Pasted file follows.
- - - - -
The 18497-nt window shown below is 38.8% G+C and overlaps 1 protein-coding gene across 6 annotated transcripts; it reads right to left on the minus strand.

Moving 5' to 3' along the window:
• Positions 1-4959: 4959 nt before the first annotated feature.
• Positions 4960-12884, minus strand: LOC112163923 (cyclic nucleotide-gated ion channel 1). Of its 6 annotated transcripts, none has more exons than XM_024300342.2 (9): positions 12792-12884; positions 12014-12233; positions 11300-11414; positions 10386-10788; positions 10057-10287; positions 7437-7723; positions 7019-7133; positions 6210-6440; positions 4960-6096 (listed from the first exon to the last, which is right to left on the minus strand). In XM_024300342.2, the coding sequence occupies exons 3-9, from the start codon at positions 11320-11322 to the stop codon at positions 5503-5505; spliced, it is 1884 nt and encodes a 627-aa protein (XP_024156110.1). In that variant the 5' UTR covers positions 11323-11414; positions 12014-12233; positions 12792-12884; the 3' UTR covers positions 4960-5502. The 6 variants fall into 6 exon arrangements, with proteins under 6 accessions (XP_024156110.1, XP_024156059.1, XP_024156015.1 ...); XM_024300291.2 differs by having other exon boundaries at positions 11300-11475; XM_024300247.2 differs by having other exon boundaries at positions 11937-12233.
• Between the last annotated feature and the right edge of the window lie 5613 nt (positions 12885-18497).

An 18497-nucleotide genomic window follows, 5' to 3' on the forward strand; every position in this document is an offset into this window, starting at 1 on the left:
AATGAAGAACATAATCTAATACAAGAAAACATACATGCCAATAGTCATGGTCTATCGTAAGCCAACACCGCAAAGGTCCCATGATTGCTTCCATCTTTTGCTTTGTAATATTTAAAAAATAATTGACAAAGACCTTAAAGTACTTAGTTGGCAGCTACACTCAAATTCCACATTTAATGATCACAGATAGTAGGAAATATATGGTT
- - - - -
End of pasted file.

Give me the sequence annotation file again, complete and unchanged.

The 18497-nt window shown below is 38.8% G+C and overlaps 1 protein-coding gene across 6 annotated transcripts; it reads right to left on the minus strand.

Moving 5' to 3' along the window:
• Positions 1-4959: 4959 nt before the first annotated feature.
• Positions 4960-12884, minus strand: LOC112163923 (cyclic nucleotide-gated ion channel 1). Of its 6 annotated transcripts, none has more exons than XM_024300342.2 (9): positions 12792-12884; positions 12014-12233; positions 11300-11414; positions 10386-10788; positions 10057-10287; positions 7437-7723; positions 7019-7133; positions 6210-6440; positions 4960-6096 (listed from the first exon to the last, which is right to left on the minus strand). In XM_024300342.2, the coding sequence occupies exons 3-9, from the start codon at positions 11320-11322 to the stop codon at positions 5503-5505; spliced, it is 1884 nt and encodes a 627-aa protein (XP_024156110.1). In that variant the 5' UTR covers positions 11323-11414; positions 12014-12233; positions 12792-12884; the 3' UTR covers positions 4960-5502. The 6 variants fall into 6 exon arrangements, with proteins under 6 accessions (XP_024156110.1, XP_024156059.1, XP_024156015.1 ...); XM_024300291.2 differs by having other exon boundaries at positions 11300-11475; XM_024300247.2 differs by having other exon boundaries at positions 11937-12233.
• Between the last annotated feature and the right edge of the window lie 5613 nt (positions 12885-18497).

An 18497-nucleotide genomic window follows, 5' to 3' on the forward strand; every position in this document is an offset into this window, starting at 1 on the left:
AATGAAGAACATAATCTAATACAAGAAAACATACATGCCAATAGTCATGGTCTATCGTAAGCCAACACCGCAAAGGTCCCATGATTGCTTCCATCTTTTGCTTTGTAATATTTAAAAAATAATTGACAAAGACCTTAAAGTACTTAGTTGGCAGCTACACTCAAATTCCACATTTAATGATCACAGATAGTAGGAAATATATGGTT